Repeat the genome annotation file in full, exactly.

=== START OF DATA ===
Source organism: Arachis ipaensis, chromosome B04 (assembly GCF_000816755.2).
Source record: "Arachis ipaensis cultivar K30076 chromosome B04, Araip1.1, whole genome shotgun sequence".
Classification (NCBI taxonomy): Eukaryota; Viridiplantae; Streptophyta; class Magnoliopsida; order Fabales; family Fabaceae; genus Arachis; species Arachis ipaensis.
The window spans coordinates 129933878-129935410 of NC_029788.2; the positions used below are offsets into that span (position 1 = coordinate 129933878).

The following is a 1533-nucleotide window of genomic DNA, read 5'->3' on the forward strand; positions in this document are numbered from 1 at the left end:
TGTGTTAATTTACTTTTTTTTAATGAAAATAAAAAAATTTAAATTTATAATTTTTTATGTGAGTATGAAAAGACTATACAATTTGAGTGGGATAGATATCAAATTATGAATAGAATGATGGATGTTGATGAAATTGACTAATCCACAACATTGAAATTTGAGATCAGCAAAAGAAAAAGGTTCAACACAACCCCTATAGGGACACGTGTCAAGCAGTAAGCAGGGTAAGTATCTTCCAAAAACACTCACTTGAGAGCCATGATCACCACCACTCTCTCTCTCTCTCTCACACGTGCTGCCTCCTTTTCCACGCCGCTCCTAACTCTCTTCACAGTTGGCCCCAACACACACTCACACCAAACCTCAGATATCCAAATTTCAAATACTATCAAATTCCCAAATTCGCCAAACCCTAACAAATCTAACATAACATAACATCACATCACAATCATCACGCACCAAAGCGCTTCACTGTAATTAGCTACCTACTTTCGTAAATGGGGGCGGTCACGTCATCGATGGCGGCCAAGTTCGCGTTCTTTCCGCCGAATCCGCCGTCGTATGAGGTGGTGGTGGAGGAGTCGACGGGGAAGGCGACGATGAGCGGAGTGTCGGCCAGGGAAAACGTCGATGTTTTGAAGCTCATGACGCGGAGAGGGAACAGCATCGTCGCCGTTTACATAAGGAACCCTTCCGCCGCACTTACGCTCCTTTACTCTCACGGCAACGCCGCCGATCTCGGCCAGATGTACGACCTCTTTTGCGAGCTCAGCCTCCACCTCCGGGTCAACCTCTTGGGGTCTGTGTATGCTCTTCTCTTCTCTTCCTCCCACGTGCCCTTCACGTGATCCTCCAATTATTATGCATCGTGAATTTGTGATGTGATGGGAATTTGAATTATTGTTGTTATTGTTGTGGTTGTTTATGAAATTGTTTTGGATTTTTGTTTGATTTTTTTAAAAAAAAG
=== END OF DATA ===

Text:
Source organism: Arachis ipaensis, chromosome B04 (assembly GCF_000816755.2).
Source record: "Arachis ipaensis cultivar K30076 chromosome B04, Araip1.1, whole genome shotgun sequence".
Classification (NCBI taxonomy): Eukaryota; Viridiplantae; Streptophyta; class Magnoliopsida; order Fabales; family Fabaceae; genus Arachis; species Arachis ipaensis.
The window spans coordinates 129933878-129935410 of NC_029788.2; the positions used below are offsets into that span (position 1 = coordinate 129933878).

The following is a 1533-nucleotide window of genomic DNA, read 5'->3' on the forward strand; positions in this document are numbered from 1 at the left end:
TGTGTTAATTTACTTTTTTTTAATGAAAATAAAAAAATTTAAATTTATAATTTTTTATGTGAGTATGAAAAGACTATACAATTTGAGTGGGATAGATATCAAATTATGAATAGAATGATGGATGTTGATGAAATTGACTAATCCACAACATTGAAATTTGAGATCAGCAAAAGAAAAAGGTTCAACACAACCCCTATAGGGACACGTGTCAAGCAGTAAGCAGGGTAAGTATCTTCCAAAAACACTCACTTGAGAGCCATGATCACCACCACTCTCTCTCTCTCTCTCACACGTGCTGCCTCCTTTTCCACGCCGCTCCTAACTCTCTTCACAGTTGGCCCCAACACACACTCACACCAAACCTCAGATATCCAAATTTCAAATACTATCAAATTCCCAAATTCGCCAAACCCTAACAAATCTAACATAACATAACATCACATCACAATCATCACGCACCAAAGCGCTTCACTGTAATTAGCTACCTACTTTCGTAAATGGGGGCGGTCACGTCATCGATGGCGGCCAAGTTCGCGTTCTTTCCGCCGAATCCGCCGTCGTATGAGGTGGTGGTGGAGGAGTCGACGGGGAAGGCGACGATGAGCGGAGTGTCGGCCAGGGAAAACGTCGATGTTTTGAAGCTCATGACGCGGAGAGGGAACAGCATCGTCGCCGTTTACATAAGGAACCCTTCCGCCGCACTTACGCTCCTTTACTCTCACGGCAACGCCGCCGATCTCGGCCAGATGTACGACCTCTTTTGCGAGCTCAGCCTCCACCTCCGGGTCAACCTCTTGGGGTCTGTGTATGCTCTTCTCTTCTCTTCCTCCCACGTGCCCTTCACGTGATCCTCCAATTATTATGCATCGTGAATTTGTGATGTGATGGGAATTTGAATTATTGTTGTTATTGTTGTGGTTGTTTATGAAATTGTTTTGGATTTTTGTTTGATTTTTTTAAAAAAAAG